EmDrives: The End of Newtonian Physics?

Peter Selness, MJLST Staffer

The EmDrive has been the center of much controversy over the past decade, and rightfully so.  But what exactly is an EmDrive, and why does it have the scientific community at odds with one another over the underlying science behind it?  The EmDrive is a type of propulsion system that was first designed by Roger Shawyer in 2001.  Essentially, it is a RF resonant cavity thruster that relies on electro magnetic radiation projected into the cavity of a cone to produce thrust.

The EmDrive was met with no small amount of criticism when first proposed because it is what is known as a propellantless propulsion system in that it consumes no fuel when producing thrust.  Not only does it consume no fuel, however, it also appears to only produce force in one direction, thus contradicting Newton’s third law of “for every action there is an equal and opposite reaction.”  Such a proposition has been compared to standing on the deck of a sailboat and pushing on the mast to propel it across a lake, or the old adage of “pulling yourself up by your bootstraps.”  The implications of such a device means that our understanding of physics as it relates to Newton’s third law (which has been relied upon for centuries) is either not entirely understood yet by humanity, or is completely wrong; which is largely why the EmDrive has received such criticism from the scientific community.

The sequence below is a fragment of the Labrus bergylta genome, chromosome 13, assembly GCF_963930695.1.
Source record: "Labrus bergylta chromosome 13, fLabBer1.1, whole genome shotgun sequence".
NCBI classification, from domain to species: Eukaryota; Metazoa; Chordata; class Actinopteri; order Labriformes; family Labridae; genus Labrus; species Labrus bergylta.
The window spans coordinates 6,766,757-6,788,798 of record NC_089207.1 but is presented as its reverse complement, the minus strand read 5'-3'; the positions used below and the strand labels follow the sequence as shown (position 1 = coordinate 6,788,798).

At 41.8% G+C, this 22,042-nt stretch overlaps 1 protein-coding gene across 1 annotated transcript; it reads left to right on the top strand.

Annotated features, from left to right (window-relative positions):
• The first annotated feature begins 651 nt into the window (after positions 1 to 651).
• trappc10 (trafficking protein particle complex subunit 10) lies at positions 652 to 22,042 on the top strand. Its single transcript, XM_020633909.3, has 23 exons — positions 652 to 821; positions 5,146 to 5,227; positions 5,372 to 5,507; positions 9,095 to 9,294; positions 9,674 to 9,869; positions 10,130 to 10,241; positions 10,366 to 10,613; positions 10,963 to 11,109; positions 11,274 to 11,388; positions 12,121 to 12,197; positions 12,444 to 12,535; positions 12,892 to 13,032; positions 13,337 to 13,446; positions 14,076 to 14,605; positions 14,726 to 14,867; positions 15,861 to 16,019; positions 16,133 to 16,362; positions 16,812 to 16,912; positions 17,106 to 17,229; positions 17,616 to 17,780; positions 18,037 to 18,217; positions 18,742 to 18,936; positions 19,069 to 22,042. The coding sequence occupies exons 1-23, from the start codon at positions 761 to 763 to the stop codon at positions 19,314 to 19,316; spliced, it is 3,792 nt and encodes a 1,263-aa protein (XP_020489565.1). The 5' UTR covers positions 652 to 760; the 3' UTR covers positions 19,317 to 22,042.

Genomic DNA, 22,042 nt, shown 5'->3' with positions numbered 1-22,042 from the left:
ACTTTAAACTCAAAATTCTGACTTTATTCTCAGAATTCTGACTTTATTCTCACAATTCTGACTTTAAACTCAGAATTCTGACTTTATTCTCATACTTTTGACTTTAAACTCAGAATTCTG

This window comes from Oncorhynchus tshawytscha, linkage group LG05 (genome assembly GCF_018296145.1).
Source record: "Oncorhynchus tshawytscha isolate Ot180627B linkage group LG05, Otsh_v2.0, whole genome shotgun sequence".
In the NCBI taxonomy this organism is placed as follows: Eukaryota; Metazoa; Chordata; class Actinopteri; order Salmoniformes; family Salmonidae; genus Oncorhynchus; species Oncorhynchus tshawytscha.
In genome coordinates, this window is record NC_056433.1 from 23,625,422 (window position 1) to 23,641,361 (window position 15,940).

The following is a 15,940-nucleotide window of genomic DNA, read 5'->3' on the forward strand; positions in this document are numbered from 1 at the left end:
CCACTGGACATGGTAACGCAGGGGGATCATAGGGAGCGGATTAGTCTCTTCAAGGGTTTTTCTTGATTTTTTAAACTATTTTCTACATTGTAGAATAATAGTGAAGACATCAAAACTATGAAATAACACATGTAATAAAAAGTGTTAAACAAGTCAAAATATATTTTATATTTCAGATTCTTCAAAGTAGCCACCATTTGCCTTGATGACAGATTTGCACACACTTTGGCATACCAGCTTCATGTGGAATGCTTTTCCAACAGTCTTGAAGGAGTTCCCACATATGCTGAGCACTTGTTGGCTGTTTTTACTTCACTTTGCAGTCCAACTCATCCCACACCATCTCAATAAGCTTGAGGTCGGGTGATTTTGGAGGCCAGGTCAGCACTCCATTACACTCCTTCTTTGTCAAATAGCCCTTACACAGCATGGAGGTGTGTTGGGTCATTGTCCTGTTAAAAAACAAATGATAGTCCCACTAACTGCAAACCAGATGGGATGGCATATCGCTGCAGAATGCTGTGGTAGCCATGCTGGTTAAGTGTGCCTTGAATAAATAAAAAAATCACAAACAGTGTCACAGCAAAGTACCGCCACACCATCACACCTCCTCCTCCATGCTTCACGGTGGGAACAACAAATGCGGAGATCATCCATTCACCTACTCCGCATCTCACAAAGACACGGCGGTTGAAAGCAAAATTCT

And yet, there are multiple confirmed reports of EmDrive testing resulting in this unexplainable thrust that have arisen independently from Roger Shawyer.  Even NASA conducted testing on EmDrives in 2014 and reported measuring a thrust produced by the device.  A similar experiment was then carried out by NASA again in 2015 to correct for some reported errors from the first test, but thrust was surprisingly recorded again despite the corrections.  Also, an EmDrive paper has finally been accepted by peer review by the American Institute of Aeronautics and Astronautics, granting the technology more authority from critics.